Private feeding evaluation therapy in Manhattan, NYC.
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Eating is a primary human activity needed for survival. But for very young children, feeding can be a complicated task that needs complex coordination of different oral motor skills—biting, chewing, and finally, swallowing. Most babies and toddlers learn instinctively over time how to suck, bite, chew, and swallow food and how to drink from a nipple, straw, and cup. But there are some who demonstrate difficulty learning these oral motor skills, interfering with their feeding development.

Young children begin their feeding journey by first learning how to suck liquids then chew single grain cereals or pureed food. When introducing solids, it is a messy process that needs plenty of practice and monitoring from parents. Certain difficulties like gagging, pushing food back, spills, and trouble with swallowing are normal and correct themselves over time.

Likewise, children with a feeding delay or disorder, they may exhibit a difficulty transitioning from one food type to the next. These challenges will persist as they get older if not addressed or given adequate feeding therapy.

Pediatric feeding disorders are characterized by challenges in oral intake that are not typical for a child’s age. It often involves delays and difficulties in eating, drinking, chewing, sucking, and swallowing as well as food aversions, food refusal, and food and texture selectivity. Swallowing problems or dysphagia refers to problems in one or more areas of the three phases of swallowing. These phases or stages are:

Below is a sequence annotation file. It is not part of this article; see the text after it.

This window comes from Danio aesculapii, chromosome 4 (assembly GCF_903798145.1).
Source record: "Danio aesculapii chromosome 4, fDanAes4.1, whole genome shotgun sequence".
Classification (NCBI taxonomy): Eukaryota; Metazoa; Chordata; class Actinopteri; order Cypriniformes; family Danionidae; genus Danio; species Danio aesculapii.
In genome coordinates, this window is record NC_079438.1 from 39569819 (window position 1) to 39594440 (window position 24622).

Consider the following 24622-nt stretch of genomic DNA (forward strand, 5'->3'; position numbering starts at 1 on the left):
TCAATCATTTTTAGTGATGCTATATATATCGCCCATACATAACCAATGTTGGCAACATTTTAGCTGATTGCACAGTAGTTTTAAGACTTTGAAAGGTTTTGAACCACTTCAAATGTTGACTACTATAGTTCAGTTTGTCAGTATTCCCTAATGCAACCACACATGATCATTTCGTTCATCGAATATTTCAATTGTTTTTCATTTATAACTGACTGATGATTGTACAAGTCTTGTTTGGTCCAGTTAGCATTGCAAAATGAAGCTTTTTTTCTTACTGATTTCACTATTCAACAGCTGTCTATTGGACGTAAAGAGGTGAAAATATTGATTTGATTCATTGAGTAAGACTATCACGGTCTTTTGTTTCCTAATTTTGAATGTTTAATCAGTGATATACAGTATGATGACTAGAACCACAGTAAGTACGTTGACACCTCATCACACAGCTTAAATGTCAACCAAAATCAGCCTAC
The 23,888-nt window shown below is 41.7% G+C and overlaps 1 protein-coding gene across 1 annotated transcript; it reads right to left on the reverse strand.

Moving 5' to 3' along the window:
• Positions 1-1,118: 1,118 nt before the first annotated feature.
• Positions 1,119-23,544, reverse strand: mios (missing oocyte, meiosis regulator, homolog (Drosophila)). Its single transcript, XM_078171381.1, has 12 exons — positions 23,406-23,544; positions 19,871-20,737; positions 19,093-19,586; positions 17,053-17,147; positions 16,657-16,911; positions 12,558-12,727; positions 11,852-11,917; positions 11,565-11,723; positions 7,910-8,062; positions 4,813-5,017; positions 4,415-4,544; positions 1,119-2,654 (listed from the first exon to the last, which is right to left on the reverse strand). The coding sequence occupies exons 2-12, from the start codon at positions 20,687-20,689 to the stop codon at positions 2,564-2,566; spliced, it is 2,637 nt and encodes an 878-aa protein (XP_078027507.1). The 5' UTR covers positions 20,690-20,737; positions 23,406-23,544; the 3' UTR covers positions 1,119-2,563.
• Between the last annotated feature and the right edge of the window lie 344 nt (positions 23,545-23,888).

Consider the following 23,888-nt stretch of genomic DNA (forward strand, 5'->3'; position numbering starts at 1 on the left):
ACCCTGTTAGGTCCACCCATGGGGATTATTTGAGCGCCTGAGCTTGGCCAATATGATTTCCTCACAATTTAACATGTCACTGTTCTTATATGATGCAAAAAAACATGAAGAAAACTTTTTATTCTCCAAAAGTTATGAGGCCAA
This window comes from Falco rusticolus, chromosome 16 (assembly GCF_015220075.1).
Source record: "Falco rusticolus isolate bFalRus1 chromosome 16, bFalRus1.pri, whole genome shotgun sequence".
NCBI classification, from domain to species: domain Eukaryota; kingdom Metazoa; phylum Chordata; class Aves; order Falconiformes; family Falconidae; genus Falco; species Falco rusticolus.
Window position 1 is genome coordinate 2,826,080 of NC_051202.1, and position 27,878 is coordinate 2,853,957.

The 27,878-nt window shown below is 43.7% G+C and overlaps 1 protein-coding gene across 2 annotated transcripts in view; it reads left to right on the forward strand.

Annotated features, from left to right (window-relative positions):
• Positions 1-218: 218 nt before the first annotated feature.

• Oral phase – The sucking, chewing, and moving of food or liquid into the throat. Feeding is part of the oral phase.
  • Pharyngeal phase – The squeezing of food down the throat, which begins the swallowing action.
  • Esophageal phase – The opening and closing of the esophagus as it squeezes food down to the stomach.

How Feeding Therapy Helps

A feeding disorder can occur alongside developmental delays or medical conditions, such as autism spectrum disorder, Down syndrome, cerebral palsy, or respiratory disorders.

Young children with feeding difficulties typically demonstrate a delay in or difficulty swallowing, sucking, chewing, and display food aversions, food refusal, texture selectivity, and food selectivity. Many factors can cause a young child to become a picky eater.

Feeding therapy involves improving the the child’s oral motor and underlying feeding skills and their eating habits. We assess the child’s sucking, swallowing, chewing patterns, diet, behavior, and the home environment during meal time time. Once we pinpoint the underlying problem(s), we create a family treatment plan. Some children require additional one-on-one feeding therapy, and we demonstrate to the parent how to tackle their child’s feeding or eating delay.

Read about Early Childhood Developmental Milestones.

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Causes of Feeding Disorders

Several factors can cause a child’s feeding and swallowing disorder. Infants who were hospitalized at birth and received tracheotomy for an extended time will often have difficulties adopting proper feeding patterns. In some cases, even children with no known conditions or relevant medical histories can develop a fear of food.

Other possible factors that could lead to feeding and swallowing disorders include:

  • cerebral palsy, meningitis, and other nervous system disorders